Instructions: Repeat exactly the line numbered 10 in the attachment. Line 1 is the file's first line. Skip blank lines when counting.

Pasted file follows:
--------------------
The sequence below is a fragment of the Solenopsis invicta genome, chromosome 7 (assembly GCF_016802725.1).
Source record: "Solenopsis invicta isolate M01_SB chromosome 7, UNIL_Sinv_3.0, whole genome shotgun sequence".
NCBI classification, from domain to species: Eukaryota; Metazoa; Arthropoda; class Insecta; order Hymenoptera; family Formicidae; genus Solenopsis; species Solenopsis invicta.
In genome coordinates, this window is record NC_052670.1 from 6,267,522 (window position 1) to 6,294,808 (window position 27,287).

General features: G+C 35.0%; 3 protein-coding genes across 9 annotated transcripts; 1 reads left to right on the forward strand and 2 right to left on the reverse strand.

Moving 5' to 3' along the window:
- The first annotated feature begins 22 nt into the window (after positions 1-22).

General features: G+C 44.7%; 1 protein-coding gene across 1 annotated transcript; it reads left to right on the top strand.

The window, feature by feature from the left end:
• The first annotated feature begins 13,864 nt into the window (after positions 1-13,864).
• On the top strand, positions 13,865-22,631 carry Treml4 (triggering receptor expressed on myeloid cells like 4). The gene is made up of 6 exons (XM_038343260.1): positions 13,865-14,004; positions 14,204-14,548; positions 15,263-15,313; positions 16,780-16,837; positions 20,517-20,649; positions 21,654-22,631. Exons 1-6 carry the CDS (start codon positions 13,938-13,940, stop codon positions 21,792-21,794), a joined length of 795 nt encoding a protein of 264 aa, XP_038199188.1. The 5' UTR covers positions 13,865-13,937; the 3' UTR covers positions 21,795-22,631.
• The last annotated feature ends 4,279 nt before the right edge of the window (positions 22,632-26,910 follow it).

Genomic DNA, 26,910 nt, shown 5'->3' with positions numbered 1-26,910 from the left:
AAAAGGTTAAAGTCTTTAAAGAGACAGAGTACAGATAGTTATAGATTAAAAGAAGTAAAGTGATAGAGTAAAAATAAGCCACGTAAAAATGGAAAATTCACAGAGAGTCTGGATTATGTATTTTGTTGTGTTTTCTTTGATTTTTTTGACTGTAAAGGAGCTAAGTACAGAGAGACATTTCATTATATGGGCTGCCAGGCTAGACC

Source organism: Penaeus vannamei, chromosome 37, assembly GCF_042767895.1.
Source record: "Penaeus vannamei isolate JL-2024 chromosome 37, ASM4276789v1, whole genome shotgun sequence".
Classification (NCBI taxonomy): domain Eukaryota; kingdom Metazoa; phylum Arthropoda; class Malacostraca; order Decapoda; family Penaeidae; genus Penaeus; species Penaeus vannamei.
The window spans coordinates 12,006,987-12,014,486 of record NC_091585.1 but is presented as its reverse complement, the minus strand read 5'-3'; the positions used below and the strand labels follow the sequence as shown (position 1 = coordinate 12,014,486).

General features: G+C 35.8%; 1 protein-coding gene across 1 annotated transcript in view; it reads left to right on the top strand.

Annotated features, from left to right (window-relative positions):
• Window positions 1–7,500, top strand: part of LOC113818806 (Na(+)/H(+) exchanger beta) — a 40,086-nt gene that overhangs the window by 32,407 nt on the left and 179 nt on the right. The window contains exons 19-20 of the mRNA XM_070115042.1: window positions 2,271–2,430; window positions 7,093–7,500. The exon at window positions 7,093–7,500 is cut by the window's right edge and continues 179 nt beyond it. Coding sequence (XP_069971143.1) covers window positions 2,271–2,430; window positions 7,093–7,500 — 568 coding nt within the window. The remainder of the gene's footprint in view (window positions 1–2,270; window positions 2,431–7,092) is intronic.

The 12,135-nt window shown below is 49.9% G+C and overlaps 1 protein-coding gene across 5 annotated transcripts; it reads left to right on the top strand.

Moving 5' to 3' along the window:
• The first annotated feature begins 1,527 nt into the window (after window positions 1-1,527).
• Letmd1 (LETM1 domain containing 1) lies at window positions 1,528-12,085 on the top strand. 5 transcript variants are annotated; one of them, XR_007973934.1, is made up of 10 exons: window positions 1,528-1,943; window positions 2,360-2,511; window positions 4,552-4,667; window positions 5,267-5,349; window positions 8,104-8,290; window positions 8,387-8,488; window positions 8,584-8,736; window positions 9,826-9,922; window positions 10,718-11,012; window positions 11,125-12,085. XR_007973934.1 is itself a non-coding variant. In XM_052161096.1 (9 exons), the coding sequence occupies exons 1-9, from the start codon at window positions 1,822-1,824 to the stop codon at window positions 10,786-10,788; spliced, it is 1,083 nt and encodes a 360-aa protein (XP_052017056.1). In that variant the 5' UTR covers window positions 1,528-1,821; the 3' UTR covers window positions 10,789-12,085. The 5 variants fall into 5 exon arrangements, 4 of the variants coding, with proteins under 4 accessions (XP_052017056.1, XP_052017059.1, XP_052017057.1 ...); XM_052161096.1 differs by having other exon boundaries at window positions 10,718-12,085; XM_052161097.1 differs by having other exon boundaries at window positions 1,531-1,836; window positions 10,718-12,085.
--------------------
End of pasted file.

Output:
• The first annotated feature begins 13,864 nt into the window (after positions 1-13,864).